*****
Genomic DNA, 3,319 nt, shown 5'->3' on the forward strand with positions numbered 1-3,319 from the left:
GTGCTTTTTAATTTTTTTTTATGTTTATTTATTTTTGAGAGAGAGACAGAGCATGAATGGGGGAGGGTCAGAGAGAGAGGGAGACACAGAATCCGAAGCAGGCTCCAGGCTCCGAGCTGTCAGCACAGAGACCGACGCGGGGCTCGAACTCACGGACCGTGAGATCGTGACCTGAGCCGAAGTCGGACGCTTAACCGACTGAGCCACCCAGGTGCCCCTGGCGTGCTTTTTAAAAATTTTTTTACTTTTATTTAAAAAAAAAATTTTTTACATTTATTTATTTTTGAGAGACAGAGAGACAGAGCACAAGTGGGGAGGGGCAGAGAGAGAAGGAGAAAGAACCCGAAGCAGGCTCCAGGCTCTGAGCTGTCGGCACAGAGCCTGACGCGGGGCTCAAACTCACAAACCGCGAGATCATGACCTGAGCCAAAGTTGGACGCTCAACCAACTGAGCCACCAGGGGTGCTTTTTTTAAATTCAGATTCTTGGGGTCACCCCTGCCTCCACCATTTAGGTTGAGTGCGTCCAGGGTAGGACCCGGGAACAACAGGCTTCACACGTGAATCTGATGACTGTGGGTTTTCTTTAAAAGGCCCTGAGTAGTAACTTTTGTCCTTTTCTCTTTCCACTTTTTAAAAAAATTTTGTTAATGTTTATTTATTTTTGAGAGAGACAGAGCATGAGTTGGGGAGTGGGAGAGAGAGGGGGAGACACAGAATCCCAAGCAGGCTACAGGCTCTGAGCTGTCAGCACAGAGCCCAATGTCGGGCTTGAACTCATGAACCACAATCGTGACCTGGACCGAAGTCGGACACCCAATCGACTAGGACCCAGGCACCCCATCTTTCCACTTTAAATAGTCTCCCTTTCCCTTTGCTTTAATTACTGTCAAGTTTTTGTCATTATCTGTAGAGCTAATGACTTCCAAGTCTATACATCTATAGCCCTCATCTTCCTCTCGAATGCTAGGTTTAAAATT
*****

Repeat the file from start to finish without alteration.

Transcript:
Genomic DNA, 3,319 nt, shown 5'->3' on the forward strand with positions numbered 1-3,319 from the left:
GTGCTTTTTAATTTTTTTTTATGTTTATTTATTTTTGAGAGAGAGACAGAGCATGAATGGGGGAGGGTCAGAGAGAGAGGGAGACACAGAATCCGAAGCAGGCTCCAGGCTCCGAGCTGTCAGCACAGAGACCGACGCGGGGCTCGAACTCACGGACCGTGAGATCGTGACCTGAGCCGAAGTCGGACGCTTAACCGACTGAGCCACCCAGGTGCCCCTGGCGTGCTTTTTAAAAATTTTTTTACTTTTATTTAAAAAAAAAATTTTTTACATTTATTTATTTTTGAGAGACAGAGAGACAGAGCACAAGTGGGGAGGGGCAGAGAGAGAAGGAGAAAGAACCCGAAGCAGGCTCCAGGCTCTGAGCTGTCGGCACAGAGCCTGACGCGGGGCTCAAACTCACAAACCGCGAGATCATGACCTGAGCCAAAGTTGGACGCTCAACCAACTGAGCCACCAGGGGTGCTTTTTTTAAATTCAGATTCTTGGGGTCACCCCTGCCTCCACCATTTAGGTTGAGTGCGTCCAGGGTAGGACCCGGGAACAACAGGCTTCACACGTGAATCTGATGACTGTGGGTTTTCTTTAAAAGGCCCTGAGTAGTAACTTTTGTCCTTTTCTCTTTCCACTTTTTAAAAAAATTTTGTTAATGTTTATTTATTTTTGAGAGAGACAGAGCATGAGTTGGGGAGTGGGAGAGAGAGGGGGAGACACAGAATCCCAAGCAGGCTACAGGCTCTGAGCTGTCAGCACAGAGCCCAATGTCGGGCTTGAACTCATGAACCACAATCGTGACCTGGACCGAAGTCGGACACCCAATCGACTAGGACCCAGGCACCCCATCTTTCCACTTTAAATAGTCTCCCTTTCCCTTTGCTTTAATTACTGTCAAGTTTTTGTCATTATCTGTAGAGCTAATGACTTCCAAGTCTATACATCTATAGCCCTCATCTTCCTCTCGAATGCTAGGTTTAAAATT